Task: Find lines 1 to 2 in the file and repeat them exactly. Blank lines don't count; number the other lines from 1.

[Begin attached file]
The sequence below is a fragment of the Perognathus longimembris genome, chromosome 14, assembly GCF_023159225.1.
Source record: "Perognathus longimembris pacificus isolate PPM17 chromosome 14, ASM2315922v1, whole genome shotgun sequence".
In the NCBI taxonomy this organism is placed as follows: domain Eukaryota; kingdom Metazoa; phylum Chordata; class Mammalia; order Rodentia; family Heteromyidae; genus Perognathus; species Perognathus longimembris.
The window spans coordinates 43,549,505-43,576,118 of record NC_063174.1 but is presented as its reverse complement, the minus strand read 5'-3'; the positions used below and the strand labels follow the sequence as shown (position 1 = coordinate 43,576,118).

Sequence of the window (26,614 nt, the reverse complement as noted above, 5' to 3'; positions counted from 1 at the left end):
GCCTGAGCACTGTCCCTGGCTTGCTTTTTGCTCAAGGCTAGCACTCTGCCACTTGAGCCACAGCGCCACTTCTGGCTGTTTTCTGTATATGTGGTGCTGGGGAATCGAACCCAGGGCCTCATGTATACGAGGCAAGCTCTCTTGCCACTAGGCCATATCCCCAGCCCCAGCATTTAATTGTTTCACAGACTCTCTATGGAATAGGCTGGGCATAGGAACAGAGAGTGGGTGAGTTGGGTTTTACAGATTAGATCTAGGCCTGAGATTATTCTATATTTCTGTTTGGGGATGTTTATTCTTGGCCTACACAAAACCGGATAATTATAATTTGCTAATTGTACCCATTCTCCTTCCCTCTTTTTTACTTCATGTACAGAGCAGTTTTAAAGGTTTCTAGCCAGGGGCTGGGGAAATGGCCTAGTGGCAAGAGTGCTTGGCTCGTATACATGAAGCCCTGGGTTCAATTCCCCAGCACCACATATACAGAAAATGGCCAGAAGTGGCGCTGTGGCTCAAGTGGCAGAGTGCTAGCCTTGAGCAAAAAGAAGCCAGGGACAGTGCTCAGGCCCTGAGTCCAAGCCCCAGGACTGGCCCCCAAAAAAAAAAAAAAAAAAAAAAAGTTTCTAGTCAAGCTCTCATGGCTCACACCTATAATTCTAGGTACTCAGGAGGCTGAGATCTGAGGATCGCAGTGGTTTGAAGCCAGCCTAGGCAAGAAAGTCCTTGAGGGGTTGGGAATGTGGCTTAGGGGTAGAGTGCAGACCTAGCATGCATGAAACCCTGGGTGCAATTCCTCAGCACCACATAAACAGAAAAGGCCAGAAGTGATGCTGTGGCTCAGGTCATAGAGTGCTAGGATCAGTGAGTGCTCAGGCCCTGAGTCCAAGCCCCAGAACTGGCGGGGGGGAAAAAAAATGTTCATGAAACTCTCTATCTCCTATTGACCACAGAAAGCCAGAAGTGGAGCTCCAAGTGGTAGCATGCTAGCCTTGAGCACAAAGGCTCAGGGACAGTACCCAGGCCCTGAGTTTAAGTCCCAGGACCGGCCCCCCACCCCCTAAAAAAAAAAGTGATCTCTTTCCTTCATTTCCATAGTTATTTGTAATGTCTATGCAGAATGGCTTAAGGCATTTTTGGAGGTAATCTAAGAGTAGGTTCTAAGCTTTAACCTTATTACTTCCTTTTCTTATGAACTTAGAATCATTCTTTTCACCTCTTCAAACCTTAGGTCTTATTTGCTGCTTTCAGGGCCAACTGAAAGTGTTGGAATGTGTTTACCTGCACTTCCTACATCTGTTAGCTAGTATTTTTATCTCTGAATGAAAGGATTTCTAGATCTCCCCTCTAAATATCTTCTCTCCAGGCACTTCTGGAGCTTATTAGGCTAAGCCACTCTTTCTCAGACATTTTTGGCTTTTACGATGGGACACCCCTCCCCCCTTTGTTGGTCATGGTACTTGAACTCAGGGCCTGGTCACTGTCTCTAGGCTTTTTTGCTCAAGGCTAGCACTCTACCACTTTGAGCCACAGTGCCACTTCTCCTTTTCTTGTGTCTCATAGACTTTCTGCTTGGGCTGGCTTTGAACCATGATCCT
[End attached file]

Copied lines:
The sequence below is a fragment of the Perognathus longimembris genome, chromosome 14, assembly GCF_023159225.1.
Source record: "Perognathus longimembris pacificus isolate PPM17 chromosome 14, ASM2315922v1, whole genome shotgun sequence".